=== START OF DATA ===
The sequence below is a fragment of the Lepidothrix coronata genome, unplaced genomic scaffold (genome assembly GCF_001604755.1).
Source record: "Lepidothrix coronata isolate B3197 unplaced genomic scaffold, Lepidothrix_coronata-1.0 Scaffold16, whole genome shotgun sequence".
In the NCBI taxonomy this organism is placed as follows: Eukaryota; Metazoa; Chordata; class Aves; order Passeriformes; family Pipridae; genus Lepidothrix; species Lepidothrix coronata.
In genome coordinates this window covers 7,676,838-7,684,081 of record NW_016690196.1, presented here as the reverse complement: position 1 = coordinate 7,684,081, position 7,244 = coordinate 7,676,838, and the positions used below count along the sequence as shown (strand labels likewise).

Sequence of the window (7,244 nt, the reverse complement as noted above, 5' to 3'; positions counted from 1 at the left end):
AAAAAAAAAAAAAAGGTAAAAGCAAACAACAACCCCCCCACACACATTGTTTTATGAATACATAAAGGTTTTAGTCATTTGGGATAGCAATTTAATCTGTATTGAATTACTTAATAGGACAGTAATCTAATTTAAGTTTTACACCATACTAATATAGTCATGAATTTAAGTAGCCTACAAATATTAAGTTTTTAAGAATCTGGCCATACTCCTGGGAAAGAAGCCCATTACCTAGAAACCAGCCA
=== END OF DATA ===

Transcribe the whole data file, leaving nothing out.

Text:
The sequence below is a fragment of the Lepidothrix coronata genome, unplaced genomic scaffold (genome assembly GCF_001604755.1).
Source record: "Lepidothrix coronata isolate B3197 unplaced genomic scaffold, Lepidothrix_coronata-1.0 Scaffold16, whole genome shotgun sequence".
In the NCBI taxonomy this organism is placed as follows: Eukaryota; Metazoa; Chordata; class Aves; order Passeriformes; family Pipridae; genus Lepidothrix; species Lepidothrix coronata.
In genome coordinates this window covers 7,676,838-7,684,081 of record NW_016690196.1, presented here as the reverse complement: position 1 = coordinate 7,684,081, position 7,244 = coordinate 7,676,838, and the positions used below count along the sequence as shown (strand labels likewise).

Sequence of the window (7,244 nt, the reverse complement as noted above, 5' to 3'; positions counted from 1 at the left end):
AAAAAAAAAAAAAAGGTAAAAGCAAACAACAACCCCCCCACACACATTGTTTTATGAATACATAAAGGTTTTAGTCATTTGGGATAGCAATTTAATCTGTATTGAATTACTTAATAGGACAGTAATCTAATTTAAGTTTTACACCATACTAATATAGTCATGAATTTAAGTAGCCTACAAATATTAAGTTTTTAAGAATCTGGCCATACTCCTGGGAAAGAAGCCCATTACCTAGAAACCAGCCA